Traffic Signal Box Art

Burien Arts Commission Announces Installation of Traffic Signal Box Art
Posted on 11/02/2018

The Burien Arts Commission is pleased to announce the installation of the first Signal Box Art project in Burien.

The Signal Box Art project, funded by the City of Burien Art in Public Places Fund, includes ten signal boxes (the metal boxes used to control traffic signals) up and down 1st Avenue and Ambaum. The signal boxes were wrapped with vinyl wraps created from the artwork of ten Burien and Seattle artists. More than 30 artists submitted 72 pieces of art, which were then juried by the Arts Commission and community members. The selected artworks represent a combination of varied artistic styles.

About the Artists

  • Amaranta Sandys—152nd St. and 1st Ave S, Lolita Luchadora, An Indisputable Soul. “Lolita Luchadora,” sometimes viewed as a “superwoman,” symbolizes the many tasks mothers, teachers, artists, and nurses accomplish on a daily basis, and how they are role models for children and youth by leading by example,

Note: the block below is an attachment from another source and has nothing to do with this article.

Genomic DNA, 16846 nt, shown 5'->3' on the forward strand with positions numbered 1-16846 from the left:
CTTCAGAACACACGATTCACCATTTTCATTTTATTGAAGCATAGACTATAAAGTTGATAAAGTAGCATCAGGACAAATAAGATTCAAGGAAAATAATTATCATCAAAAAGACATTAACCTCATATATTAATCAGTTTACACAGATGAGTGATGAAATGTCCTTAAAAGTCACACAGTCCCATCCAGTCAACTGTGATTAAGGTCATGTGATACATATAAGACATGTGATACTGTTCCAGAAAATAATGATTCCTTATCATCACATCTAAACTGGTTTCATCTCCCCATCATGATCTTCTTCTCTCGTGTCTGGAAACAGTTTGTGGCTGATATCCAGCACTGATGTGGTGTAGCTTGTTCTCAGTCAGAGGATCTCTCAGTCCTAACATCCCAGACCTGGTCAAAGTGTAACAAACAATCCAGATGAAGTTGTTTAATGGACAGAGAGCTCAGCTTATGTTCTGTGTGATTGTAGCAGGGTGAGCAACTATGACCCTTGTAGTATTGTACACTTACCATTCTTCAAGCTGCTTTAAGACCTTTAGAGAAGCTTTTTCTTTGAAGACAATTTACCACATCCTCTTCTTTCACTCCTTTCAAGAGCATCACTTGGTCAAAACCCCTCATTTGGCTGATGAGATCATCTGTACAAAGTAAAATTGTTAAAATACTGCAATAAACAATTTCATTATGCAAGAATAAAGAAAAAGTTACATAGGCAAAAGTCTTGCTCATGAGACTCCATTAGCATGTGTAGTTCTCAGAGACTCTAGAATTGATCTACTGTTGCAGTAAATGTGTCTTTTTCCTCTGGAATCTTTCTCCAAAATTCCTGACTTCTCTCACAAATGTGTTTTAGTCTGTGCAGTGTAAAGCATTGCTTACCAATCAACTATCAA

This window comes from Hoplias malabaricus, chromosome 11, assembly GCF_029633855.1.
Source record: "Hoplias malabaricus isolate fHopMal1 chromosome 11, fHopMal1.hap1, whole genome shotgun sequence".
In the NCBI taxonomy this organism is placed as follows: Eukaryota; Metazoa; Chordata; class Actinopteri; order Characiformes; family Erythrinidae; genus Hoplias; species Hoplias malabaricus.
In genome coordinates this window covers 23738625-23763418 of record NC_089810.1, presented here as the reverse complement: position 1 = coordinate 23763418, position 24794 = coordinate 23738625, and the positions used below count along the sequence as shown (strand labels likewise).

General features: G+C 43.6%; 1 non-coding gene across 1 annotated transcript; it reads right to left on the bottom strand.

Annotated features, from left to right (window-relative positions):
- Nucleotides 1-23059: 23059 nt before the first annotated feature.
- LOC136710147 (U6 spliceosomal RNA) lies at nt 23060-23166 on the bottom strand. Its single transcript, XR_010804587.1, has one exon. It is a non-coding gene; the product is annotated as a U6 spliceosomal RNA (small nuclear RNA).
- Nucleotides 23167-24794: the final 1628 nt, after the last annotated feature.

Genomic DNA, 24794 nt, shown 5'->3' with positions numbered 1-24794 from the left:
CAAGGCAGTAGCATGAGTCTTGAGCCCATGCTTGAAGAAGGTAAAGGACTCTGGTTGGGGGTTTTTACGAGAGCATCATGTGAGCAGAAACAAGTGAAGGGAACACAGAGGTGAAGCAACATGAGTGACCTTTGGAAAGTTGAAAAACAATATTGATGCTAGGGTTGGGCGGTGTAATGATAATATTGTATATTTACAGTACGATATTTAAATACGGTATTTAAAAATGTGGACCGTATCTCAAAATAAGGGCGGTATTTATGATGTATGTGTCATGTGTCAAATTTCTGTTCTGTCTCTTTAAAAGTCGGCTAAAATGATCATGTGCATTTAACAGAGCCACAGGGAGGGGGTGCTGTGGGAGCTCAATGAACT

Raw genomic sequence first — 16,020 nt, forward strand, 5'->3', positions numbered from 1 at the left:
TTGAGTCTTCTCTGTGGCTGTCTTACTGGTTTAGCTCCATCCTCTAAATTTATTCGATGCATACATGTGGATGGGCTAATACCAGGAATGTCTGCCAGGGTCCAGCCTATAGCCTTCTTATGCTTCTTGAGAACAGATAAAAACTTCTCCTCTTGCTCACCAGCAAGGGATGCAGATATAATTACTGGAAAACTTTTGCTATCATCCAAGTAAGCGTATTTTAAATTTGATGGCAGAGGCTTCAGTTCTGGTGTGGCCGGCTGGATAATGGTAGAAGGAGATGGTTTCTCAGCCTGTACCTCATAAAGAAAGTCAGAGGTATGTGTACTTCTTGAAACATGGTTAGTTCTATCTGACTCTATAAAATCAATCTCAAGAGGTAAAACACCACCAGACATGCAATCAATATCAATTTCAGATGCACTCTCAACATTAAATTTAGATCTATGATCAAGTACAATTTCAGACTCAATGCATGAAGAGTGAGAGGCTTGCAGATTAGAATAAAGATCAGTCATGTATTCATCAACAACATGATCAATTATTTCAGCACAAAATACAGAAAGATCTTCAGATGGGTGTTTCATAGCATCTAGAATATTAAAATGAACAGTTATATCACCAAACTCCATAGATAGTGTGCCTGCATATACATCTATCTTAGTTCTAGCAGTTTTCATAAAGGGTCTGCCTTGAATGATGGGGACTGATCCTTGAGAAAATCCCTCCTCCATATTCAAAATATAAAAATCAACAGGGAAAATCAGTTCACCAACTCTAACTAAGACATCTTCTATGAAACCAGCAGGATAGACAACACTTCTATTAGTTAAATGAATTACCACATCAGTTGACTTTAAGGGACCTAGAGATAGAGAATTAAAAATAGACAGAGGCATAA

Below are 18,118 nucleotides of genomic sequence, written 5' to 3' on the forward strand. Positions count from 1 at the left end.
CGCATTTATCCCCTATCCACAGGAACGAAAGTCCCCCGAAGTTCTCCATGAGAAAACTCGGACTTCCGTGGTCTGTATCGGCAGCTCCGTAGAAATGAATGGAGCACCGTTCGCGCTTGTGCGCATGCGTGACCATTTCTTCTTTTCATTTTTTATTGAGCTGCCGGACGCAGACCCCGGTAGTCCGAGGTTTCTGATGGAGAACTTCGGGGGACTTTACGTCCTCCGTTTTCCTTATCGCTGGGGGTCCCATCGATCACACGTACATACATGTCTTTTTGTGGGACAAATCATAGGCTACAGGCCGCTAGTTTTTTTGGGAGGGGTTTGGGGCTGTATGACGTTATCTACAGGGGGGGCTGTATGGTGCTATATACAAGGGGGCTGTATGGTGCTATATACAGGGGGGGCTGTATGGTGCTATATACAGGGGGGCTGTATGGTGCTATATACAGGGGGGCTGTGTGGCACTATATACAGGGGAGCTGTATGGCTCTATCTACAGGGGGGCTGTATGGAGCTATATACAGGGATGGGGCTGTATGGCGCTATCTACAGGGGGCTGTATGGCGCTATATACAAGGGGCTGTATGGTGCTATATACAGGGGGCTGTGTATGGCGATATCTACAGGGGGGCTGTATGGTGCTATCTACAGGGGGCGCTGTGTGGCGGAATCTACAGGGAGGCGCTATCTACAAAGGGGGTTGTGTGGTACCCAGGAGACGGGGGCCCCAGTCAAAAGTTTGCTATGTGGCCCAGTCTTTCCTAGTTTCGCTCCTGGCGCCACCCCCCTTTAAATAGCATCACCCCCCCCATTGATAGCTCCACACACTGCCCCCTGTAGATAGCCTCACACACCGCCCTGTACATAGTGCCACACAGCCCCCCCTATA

• Peter Christensen—156th St and 1st Ave S, Urban Camouflage.
  • Raymond Fernandez—143rd St and 1st Ave S, Kid
  • Morgan Bak—128th St and 1st Ave S, Lady on Fire,
  • Shannan Folino—146th St and Ambaum Blvd, The Far
  • Maureen Hoffmann—124th St and Ambaum Blvd, World Textiles. Representing the diversity of Burien through the imagery of traditional textiles,
  • Ted Larson—128th St and Ambaum Blvd, The Toonerville Trolley. A playful, mashup reference to the historical Lake Burien Railway service that ran along Ambaum Blvd. The small train ran from 1912 to 1929. It carried passengers from Burien to White Center in Seattle. Memorable disruptions to service were caused by caterpillars on the rails and winter ice.
  • Vikram Madan—122nd St and Ambaum Blvd, Contemplation,
  • Brett Piper—148th St and Ambaum Blvd, Gunther's Observation Tree. Observation tower near one end of the Lake Burien Railroad (a.k.a. The Galloping Goose).
  • Jake Prendez—116th St and Ambaum Blvd, Mujeres Fuertes. Mujeres Fuertes (Strong Women) represent women and the arts, the environment, and love in all its forms.

The wraps were installed the end of October and bring many different artist styles to the community, from historical imagery to landscapes and portraits.

Art in Public Places projects work to bring art to the Burien community. Public art can provide a sense of identity and understanding of where we live, work, and visit—creating memorable experiences for all, as well as beautifying a location and making a city more livable.

This is the first of three planned signal box art projects to be completed. More art will be brought into Burien neighborhoods over the next few years.